Ed Gordon Brings New 'Conversations'

Ed Gordon (Charley Gallay/Getty Images)
Ed Gordon (Charley Gallay/Getty Images)

(The Root) — If it's black news and it's been in the headlines, veteran journalist Ed Gordon has probably covered it. From hosting Detroit Black Journal to anchoring BET News to unpacking the week's hottest topics with his panels on Weekly With Ed Gordon, he's brought African-American news and commentary to televisions and radios across the country for decades.


"I've always merged celebrity and the new; I've always done a little bit of everything," he told The Root. "I've been very blessed to talk to just about everybody."

The next iteration of Gordon's "everything" is Conversations With Ed Gordon, a quarterly, one-hour special that he'll host and executive-produce. The specials will be aired nationally on all 10 NBC owned and operated affiliates beginning April 28, 2013 (check airtimes here).

The first one will feature Kevin Hart, Whoopi Goldberg and Kem. The interviews with the celebs will focus, in true Gordon fashion, on both their respective careers and the cultural and social issues they bring to the forefront.

We caught up with Gordon to speak about his career trajectory, where his new program fits into a black media landscape that's high on sensationalism and drama and the goal he keeps in mind every time he speaks to a celebrity.

The Root: How will you select your guests for Conversations With Ed Gordon?

Ed Gordon: Throughout the years I've done these interviews, most on BET, and we've always tried to get someone who's in the news or red-hot. This time we have an hour instead of 30 minutes. We want to get somebody who is a legend — like Whoopi, Kevin Hart and Kem. Kem has a fantastic life story that's greater than, quite frankly, his career. He's so popular in the African-American community, but a lot of places wouldn't necessarily profile him, so we thought this was a great opportunity.


EG: All of the interviews I've done that have been big have involved having an opportunity to talk to people about both their careers and their personal lives. This program will keep along that same line. A lot of times people have talked to me in way they haven't before. So we hope to keep that tradition going.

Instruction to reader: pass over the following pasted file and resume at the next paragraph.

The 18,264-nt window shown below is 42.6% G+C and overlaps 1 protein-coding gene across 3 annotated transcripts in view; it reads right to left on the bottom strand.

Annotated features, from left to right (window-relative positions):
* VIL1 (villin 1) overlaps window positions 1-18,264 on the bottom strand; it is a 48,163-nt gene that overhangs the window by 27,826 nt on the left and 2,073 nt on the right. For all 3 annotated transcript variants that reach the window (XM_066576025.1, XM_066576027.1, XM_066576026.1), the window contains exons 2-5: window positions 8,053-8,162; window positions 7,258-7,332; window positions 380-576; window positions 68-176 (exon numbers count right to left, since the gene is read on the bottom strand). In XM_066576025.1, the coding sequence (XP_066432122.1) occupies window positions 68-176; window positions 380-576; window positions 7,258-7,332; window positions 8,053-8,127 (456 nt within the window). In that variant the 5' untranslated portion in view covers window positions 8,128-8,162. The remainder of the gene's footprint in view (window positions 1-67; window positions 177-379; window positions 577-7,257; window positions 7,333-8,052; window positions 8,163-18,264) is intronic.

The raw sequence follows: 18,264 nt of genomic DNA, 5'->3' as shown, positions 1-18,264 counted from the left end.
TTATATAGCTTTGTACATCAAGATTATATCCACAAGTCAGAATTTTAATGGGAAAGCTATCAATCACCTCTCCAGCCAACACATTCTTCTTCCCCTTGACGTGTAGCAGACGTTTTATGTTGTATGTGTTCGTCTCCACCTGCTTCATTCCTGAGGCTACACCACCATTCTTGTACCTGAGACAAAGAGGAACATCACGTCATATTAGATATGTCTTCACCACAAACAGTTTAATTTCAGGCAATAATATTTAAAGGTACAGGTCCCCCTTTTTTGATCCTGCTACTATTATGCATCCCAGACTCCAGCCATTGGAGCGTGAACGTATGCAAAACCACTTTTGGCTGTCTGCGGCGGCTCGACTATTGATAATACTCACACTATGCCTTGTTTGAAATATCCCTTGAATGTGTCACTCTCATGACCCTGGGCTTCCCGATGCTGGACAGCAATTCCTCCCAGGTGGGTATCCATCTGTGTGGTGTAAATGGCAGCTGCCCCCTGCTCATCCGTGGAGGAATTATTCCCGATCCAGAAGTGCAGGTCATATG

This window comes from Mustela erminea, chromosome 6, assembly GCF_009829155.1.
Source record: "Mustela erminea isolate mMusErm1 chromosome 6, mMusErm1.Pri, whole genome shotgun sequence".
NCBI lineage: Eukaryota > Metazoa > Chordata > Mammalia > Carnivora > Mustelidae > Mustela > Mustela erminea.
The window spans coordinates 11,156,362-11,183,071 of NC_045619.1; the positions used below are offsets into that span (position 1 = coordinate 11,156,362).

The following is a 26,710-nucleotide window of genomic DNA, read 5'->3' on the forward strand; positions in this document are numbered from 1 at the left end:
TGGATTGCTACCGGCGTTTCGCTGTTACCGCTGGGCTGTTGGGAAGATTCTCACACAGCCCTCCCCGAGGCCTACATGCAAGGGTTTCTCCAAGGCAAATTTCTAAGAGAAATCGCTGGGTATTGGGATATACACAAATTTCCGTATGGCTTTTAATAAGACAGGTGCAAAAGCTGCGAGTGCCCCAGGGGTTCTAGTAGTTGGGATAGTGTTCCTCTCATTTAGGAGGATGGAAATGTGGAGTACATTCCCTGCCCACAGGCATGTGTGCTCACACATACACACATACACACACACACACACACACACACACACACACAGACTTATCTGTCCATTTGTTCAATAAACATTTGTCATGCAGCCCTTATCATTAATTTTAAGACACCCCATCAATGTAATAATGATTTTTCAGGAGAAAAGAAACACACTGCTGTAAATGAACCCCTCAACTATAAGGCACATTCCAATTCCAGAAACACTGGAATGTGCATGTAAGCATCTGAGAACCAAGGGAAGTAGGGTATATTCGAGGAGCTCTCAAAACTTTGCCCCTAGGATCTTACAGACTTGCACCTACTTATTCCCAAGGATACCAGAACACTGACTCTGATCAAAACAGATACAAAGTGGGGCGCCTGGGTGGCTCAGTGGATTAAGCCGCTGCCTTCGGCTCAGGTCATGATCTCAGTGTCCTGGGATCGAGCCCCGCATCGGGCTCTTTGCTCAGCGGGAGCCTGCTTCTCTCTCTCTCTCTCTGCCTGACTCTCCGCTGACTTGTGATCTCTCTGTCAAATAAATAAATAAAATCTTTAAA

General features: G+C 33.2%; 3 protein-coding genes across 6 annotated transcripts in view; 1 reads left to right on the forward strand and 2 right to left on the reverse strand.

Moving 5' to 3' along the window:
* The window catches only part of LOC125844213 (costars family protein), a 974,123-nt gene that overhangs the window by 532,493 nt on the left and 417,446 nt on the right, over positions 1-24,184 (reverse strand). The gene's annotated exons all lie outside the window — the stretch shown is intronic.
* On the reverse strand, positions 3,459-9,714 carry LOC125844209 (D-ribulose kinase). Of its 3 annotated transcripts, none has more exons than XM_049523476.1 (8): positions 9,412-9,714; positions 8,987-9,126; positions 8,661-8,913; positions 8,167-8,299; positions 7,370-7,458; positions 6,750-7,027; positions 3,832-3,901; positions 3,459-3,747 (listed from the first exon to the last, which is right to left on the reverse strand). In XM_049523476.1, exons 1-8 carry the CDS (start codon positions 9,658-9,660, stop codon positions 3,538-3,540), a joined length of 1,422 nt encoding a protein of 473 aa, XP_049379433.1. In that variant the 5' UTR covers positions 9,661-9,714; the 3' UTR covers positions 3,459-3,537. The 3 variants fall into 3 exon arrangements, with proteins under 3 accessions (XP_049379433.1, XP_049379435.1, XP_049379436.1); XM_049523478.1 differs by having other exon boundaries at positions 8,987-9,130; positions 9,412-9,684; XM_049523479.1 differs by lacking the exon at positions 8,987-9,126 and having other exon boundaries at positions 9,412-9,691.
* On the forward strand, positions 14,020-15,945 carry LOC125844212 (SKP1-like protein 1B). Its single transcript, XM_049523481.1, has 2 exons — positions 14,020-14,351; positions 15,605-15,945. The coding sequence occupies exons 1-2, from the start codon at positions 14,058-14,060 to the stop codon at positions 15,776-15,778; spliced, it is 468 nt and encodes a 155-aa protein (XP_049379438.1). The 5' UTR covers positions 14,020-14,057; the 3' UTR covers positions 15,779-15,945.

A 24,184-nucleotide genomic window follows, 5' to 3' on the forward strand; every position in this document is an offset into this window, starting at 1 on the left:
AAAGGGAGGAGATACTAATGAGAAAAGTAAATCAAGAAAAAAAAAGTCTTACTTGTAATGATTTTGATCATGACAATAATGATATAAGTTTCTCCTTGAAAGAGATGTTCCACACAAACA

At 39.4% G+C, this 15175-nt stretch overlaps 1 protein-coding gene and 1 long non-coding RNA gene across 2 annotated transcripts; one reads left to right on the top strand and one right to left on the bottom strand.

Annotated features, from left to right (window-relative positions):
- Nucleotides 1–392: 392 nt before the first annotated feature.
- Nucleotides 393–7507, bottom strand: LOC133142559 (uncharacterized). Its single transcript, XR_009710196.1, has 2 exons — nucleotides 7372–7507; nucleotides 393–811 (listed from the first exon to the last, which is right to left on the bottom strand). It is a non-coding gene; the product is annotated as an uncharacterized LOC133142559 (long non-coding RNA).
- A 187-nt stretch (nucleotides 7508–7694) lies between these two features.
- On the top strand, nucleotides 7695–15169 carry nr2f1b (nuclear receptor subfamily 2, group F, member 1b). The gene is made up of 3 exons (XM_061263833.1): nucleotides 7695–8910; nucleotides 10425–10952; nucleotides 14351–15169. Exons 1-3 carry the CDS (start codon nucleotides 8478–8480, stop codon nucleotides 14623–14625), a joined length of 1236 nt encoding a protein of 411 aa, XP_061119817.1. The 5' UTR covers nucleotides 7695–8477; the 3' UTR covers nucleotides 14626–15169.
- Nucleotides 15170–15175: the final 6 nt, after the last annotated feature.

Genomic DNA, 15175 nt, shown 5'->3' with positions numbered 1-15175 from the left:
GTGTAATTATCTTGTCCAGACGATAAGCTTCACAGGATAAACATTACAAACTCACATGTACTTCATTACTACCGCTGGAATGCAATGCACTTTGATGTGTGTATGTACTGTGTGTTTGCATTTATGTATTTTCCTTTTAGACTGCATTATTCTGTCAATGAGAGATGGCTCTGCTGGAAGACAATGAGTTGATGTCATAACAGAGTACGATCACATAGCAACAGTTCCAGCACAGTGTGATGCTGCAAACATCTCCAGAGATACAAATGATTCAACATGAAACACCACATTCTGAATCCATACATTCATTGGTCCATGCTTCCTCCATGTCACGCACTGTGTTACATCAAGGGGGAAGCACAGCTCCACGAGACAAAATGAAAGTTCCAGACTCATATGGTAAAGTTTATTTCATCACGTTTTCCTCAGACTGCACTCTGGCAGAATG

In Kevin's case, he's obviously really funny during the interview. But he's also very serious — he talks about the controversy about skin color that hit him, for example. He talks about his mom. You see the funnyman, but you also see another side.


With Whoopi, we talk about the up-and-down relationship she's had with the black community. She addresses that head-on, and she's very much Whoopi. Very frank. She talks about wanting to be a U.S. ambassador. It's fun to talk to someone who's done so much in the career. She talks about how when she first came out, her looks was startling to people. But now you can see people who look just like her everywhere.

With Kem, we took him back to the Salvation Army in Detroit where he found his sobriety. It was the first time he walked back into one of those resident's rooms in all these years. His reaction is priceless. He talks about being emotionally and sexually abused as a child and overcoming that, and that we couldn't change any of it because it made him who he is today.


TR: You started out with Detroit Black Journal, you've hosted NPR's News and Notes and you're well-known for your coverage of 1992 Los Angeles riots, among other weighty issues. Is there still an appetite for that type of black programming, or do people want something lighter?

EG: Honestly, if you look at my career, I've always merged the news with other issues. I've always done a little bit of everything. In terms of the appetite for what America wants and what the community wants, hard news will always be there, but it's not as popular as it once was. Celebrity news has overtaken what we want as viewers and listeners. If you say to me that's good, that's another thing … I'm all for being entertained, but when it gets to a point that that's as important as other things we should be looking at, it's time to take a step back. I hope that hard news doesn't go away — but certainly there's a role for celebrity news.


My goal for every interview is to get something out of that person they haven't talked about before, or get them to talk about it in a way they haven't before.

Jenée Desmond-Harris is The Root's staff writer. Follow her on Twitter.